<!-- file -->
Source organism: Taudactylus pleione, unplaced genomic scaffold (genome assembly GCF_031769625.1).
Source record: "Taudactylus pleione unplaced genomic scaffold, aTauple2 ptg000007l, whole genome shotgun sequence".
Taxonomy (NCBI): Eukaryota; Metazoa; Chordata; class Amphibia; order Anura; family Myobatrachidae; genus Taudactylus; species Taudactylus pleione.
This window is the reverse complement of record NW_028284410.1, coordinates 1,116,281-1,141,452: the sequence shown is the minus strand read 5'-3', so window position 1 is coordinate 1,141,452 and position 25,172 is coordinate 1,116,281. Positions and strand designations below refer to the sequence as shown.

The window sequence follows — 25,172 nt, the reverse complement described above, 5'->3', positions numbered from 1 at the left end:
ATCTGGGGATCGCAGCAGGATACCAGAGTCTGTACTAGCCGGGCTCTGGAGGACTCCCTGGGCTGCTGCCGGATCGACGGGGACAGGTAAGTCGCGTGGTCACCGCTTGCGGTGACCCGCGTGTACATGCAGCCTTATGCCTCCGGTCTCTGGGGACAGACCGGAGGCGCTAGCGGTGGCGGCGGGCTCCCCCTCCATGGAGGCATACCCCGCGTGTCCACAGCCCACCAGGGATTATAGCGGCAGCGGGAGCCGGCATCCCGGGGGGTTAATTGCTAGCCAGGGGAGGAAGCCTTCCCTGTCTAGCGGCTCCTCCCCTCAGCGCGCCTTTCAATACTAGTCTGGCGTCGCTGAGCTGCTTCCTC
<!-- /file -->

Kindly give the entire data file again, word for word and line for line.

Source organism: Taudactylus pleione, unplaced genomic scaffold (genome assembly GCF_031769625.1).
Source record: "Taudactylus pleione unplaced genomic scaffold, aTauple2 ptg000007l, whole genome shotgun sequence".
Taxonomy (NCBI): Eukaryota; Metazoa; Chordata; class Amphibia; order Anura; family Myobatrachidae; genus Taudactylus; species Taudactylus pleione.
This window is the reverse complement of record NW_028284410.1, coordinates 1,116,281-1,141,452: the sequence shown is the minus strand read 5'-3', so window position 1 is coordinate 1,141,452 and position 25,172 is coordinate 1,116,281. Positions and strand designations below refer to the sequence as shown.

The window sequence follows — 25,172 nt, the reverse complement described above, 5'->3', positions numbered from 1 at the left end:
ATCTGGGGATCGCAGCAGGATACCAGAGTCTGTACTAGCCGGGCTCTGGAGGACTCCCTGGGCTGCTGCCGGATCGACGGGGACAGGTAAGTCGCGTGGTCACCGCTTGCGGTGACCCGCGTGTACATGCAGCCTTATGCCTCCGGTCTCTGGGGACAGACCGGAGGCGCTAGCGGTGGCGGCGGGCTCCCCCTCCATGGAGGCATACCCCGCGTGTCCACAGCCCACCAGGGATTATAGCGGCAGCGGGAGCCGGCATCCCGGGGGGTTAATTGCTAGCCAGGGGAGGAAGCCTTCCCTGTCTAGCGGCTCCTCCCCTCAGCGCGCCTTTCAATACTAGTCTGGCGTCGCTGAGCTGCTTCCTC